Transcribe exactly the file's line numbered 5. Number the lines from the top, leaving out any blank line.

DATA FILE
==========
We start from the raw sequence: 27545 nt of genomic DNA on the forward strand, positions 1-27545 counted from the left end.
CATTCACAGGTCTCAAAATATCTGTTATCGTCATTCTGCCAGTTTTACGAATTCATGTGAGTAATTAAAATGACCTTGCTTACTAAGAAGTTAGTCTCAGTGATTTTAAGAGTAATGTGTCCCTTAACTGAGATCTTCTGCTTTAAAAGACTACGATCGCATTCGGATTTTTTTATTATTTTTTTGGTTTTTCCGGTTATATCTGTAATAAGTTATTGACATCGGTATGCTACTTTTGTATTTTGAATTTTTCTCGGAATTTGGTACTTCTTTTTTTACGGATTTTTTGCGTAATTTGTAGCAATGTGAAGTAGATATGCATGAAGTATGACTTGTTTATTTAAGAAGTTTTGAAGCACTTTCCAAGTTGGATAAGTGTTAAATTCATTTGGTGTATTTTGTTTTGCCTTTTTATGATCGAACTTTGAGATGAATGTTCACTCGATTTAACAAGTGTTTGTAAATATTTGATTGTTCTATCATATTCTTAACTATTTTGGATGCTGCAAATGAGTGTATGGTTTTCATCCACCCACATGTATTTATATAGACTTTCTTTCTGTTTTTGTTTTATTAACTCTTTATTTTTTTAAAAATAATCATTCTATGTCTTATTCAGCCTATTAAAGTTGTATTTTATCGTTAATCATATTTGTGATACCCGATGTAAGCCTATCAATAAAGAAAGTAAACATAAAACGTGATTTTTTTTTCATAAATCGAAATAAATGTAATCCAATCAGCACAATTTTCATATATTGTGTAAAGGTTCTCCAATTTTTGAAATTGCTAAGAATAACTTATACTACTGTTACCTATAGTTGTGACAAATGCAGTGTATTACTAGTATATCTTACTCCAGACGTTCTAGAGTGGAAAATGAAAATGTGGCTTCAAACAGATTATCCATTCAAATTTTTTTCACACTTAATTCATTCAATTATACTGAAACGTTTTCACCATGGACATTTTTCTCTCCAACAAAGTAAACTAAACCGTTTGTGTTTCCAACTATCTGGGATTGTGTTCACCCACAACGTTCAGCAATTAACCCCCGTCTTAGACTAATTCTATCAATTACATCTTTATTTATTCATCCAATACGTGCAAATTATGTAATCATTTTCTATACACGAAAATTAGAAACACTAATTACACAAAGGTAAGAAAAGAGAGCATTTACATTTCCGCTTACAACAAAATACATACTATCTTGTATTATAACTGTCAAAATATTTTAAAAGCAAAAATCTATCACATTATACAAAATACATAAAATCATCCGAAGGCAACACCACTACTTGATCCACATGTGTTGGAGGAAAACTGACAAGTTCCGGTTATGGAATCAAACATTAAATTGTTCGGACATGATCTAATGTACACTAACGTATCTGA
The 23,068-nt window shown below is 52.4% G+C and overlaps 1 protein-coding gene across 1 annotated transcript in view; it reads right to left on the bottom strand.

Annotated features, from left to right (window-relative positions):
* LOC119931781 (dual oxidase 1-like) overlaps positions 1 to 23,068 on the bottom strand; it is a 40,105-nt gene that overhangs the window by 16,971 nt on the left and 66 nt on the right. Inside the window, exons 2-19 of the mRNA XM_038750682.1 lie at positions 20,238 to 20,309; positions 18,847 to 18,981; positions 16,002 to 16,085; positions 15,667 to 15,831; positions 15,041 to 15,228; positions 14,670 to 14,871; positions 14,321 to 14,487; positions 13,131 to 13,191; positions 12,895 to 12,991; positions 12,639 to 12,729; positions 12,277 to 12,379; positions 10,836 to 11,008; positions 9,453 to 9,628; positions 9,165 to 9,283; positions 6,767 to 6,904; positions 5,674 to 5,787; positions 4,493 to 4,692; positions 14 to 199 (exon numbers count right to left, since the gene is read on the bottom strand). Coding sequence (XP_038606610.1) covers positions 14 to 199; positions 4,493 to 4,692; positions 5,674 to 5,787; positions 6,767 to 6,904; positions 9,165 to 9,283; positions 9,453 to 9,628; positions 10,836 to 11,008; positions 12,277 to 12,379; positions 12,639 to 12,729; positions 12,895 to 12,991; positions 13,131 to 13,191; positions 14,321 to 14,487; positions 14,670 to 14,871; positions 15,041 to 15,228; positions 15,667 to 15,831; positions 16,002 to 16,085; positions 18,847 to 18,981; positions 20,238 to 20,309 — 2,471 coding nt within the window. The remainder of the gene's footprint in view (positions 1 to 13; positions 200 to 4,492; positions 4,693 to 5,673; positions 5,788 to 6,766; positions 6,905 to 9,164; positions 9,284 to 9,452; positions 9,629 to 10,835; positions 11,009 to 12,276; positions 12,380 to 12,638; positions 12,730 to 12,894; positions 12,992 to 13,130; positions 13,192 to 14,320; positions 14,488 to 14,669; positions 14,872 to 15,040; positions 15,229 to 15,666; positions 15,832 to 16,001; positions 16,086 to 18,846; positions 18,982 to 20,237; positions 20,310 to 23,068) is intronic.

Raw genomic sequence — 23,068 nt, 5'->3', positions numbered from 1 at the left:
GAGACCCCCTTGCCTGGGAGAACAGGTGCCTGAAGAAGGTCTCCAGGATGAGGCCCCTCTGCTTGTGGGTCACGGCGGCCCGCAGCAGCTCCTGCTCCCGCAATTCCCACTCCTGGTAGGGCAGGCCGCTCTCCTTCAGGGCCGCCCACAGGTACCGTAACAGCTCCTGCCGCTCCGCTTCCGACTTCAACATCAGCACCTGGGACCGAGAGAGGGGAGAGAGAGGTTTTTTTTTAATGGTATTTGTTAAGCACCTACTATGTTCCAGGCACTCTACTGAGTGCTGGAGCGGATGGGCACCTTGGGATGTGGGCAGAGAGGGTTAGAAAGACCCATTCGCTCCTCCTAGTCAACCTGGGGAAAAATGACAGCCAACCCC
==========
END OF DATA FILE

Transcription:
* LOC119931781 (dual oxidase 1-like) overlaps positions 1 to 23,068 on the bottom strand; it is a 40,105-nt gene that overhangs the window by 16,971 nt on the left and 66 nt on the right. Inside the window, exons 2-19 of the mRNA XM_038750682.1 lie at positions 20,238 to 20,309; positions 18,847 to 18,981; positions 16,002 to 16,085; positions 15,667 to 15,831; positions 15,041 to 15,228; positions 14,670 to 14,871; positions 14,321 to 14,487; positions 13,131 to 13,191; positions 12,895 to 12,991; positions 12,639 to 12,729; positions 12,277 to 12,379; positions 10,836 to 11,008; positions 9,453 to 9,628; positions 9,165 to 9,283; positions 6,767 to 6,904; positions 5,674 to 5,787; positions 4,493 to 4,692; positions 14 to 199 (exon numbers count right to left, since the gene is read on the bottom strand). Coding sequence (XP_038606610.1) covers positions 14 to 199; positions 4,493 to 4,692; positions 5,674 to 5,787; positions 6,767 to 6,904; positions 9,165 to 9,283; positions 9,453 to 9,628; positions 10,836 to 11,008; positions 12,277 to 12,379; positions 12,639 to 12,729; positions 12,895 to 12,991; positions 13,131 to 13,191; positions 14,321 to 14,487; positions 14,670 to 14,871; positions 15,041 to 15,228; positions 15,667 to 15,831; positions 16,002 to 16,085; positions 18,847 to 18,981; positions 20,238 to 20,309 — 2,471 coding nt within the window. The remainder of the gene's footprint in view (positions 1 to 13; positions 200 to 4,492; positions 4,693 to 5,673; positions 5,788 to 6,766; positions 6,905 to 9,164; positions 9,284 to 9,452; positions 9,629 to 10,835; positions 11,009 to 12,276; positions 12,380 to 12,638; positions 12,730 to 12,894; positions 12,992 to 13,130; positions 13,192 to 14,320; positions 14,488 to 14,669; positions 14,872 to 15,040; positions 15,229 to 15,666; positions 15,832 to 16,001; positions 16,086 to 18,846; positions 18,982 to 20,237; positions 20,310 to 23,068) is intronic.